Photo credit: Jeffrey Mayer/Getty Images
Photo credit: Jeffrey Mayer/Getty Images

The cars that really define their eras are the ones that make you want what you need—practical, reliable machines that capture the public’s imagination through styling, cleverness, or reputation. This was the magic of the original Beetle, the Mk 1 Golf, the Austin Mini, cars that transcended their humble utilitarian roots to become genuine objects of desire, even among people who could afford to buy them by the dozen. This, amazingly, was the magic of the Chrysler PT Cruiser when it debuted: a car that recaptured the allure of a stylish but utilitarian machine, even as the modern interpretation of the Beetle and Mini seemed to stray from that formula.

The PT Cruiser took the simple and proven Dodge Neon platform and reworked it with a modern-retro body. It adopted an upright wagon look not seen in a mainstream car since World War II, with a backdated dashboard and vaulted ceiling. It capitalized on its roomy utility with folding seats and a stylized but sturdy interior.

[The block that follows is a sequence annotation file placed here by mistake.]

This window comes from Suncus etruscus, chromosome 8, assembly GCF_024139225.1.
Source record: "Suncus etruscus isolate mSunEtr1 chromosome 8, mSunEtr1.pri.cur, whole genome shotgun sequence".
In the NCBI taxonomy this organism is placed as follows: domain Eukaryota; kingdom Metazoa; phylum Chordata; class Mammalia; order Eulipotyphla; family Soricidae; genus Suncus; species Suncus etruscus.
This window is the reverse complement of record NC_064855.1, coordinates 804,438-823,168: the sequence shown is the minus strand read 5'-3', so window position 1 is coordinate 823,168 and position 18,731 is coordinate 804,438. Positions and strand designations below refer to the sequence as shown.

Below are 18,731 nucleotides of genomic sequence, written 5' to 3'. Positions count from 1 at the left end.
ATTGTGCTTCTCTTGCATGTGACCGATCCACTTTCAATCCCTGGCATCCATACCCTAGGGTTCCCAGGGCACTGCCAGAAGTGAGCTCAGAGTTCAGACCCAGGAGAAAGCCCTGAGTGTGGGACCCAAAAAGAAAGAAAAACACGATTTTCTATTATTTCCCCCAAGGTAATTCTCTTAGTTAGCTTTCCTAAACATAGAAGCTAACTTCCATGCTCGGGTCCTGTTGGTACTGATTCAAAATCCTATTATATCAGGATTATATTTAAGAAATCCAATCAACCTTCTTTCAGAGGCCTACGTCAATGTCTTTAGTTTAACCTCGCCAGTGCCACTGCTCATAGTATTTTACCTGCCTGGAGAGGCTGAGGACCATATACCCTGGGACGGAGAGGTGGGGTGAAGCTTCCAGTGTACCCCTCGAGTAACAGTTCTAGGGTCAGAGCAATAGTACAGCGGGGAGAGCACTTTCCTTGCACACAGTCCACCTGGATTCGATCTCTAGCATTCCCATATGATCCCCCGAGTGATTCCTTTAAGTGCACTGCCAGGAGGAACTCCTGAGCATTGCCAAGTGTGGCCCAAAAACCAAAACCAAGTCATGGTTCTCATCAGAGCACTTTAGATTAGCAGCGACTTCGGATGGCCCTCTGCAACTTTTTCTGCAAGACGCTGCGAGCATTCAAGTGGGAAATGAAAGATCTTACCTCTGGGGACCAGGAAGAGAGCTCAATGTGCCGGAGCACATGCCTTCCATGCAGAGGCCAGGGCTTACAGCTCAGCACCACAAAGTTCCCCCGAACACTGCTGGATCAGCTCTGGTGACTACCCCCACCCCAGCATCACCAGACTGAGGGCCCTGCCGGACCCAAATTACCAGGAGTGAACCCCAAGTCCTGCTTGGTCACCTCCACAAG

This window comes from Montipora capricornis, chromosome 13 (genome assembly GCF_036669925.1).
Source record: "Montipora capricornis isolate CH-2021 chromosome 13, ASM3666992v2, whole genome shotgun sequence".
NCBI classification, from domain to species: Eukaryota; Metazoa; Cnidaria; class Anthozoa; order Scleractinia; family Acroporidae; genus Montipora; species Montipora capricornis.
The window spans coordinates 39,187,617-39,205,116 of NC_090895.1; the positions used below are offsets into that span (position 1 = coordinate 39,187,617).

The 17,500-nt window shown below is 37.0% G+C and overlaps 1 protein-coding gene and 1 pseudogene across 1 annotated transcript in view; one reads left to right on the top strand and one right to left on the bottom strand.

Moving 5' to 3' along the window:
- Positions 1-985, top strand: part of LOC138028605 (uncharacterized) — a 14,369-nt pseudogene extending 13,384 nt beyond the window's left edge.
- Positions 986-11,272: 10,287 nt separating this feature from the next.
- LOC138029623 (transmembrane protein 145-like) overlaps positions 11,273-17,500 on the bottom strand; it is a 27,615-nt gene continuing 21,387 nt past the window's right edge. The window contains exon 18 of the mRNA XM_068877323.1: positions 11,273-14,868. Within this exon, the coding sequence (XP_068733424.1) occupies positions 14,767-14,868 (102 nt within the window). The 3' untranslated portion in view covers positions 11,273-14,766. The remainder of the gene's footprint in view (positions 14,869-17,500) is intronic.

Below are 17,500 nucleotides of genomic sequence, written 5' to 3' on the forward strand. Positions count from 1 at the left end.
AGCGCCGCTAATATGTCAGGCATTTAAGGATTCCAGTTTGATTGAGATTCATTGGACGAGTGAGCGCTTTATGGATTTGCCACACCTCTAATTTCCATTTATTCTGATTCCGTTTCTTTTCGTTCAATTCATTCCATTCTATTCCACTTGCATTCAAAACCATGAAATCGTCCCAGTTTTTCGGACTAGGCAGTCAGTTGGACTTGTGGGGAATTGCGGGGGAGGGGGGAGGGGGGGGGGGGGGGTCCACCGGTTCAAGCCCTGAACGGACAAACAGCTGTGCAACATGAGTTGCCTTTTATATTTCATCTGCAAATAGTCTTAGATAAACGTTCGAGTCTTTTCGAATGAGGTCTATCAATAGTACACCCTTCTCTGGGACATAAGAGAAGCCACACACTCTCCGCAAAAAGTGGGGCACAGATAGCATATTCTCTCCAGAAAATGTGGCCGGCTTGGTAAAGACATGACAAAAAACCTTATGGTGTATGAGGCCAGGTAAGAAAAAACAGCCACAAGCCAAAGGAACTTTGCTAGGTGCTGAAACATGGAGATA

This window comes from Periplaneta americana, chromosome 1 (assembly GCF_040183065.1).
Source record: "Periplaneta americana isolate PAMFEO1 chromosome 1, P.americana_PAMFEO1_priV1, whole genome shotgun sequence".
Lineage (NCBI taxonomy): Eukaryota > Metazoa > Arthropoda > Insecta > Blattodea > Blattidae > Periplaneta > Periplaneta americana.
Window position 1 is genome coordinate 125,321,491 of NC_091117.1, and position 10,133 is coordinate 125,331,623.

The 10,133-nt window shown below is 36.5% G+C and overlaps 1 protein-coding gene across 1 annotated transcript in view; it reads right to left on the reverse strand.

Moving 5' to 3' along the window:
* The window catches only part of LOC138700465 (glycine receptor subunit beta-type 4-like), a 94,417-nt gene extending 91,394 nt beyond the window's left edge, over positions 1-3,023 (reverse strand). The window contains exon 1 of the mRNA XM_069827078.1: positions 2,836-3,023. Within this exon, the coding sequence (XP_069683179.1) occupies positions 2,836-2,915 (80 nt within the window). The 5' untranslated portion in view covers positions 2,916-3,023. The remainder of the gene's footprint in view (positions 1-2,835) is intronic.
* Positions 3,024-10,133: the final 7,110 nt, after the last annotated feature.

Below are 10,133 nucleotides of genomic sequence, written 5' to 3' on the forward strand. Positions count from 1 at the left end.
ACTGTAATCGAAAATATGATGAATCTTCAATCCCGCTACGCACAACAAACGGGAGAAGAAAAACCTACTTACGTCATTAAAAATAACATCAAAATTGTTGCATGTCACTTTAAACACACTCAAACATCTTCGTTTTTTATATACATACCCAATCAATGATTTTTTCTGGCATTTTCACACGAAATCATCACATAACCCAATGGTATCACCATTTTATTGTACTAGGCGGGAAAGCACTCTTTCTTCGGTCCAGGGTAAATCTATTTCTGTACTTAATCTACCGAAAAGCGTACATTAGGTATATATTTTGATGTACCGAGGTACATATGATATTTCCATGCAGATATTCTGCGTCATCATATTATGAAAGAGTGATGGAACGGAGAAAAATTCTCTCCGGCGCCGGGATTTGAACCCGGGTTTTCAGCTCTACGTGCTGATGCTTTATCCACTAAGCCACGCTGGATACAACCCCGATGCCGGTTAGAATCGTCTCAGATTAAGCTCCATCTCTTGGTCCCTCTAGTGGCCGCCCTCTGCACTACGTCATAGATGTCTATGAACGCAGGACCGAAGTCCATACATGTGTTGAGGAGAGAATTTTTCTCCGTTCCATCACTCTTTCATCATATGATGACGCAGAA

Photo credit: Chrysler
Photo credit: Chrysler

Removable rear seats and a flat cargo floor also allowed Chrysler to classify the u">>PT Cruiser as a light truck with the National Highway Traffic Safety Administration. The Neon-based PT Cruiser’s u">>20/26 mpg city/highway rating (using the 2001 method) counterbalanced Chrysler’s far thirstier pickup trucks and SUVs, helping to keep the automaker on the right side of the 20.7-mpg Corporate Average Fuel Economy target for light trucks. Focus groups generated a split decision on the PT Cruiser’s styling—drawing a true love-it-or-hate-it bifurcation—but that strong reaction, coupled with the light-truck CAFE loophole, helped convince Chrysler to build it.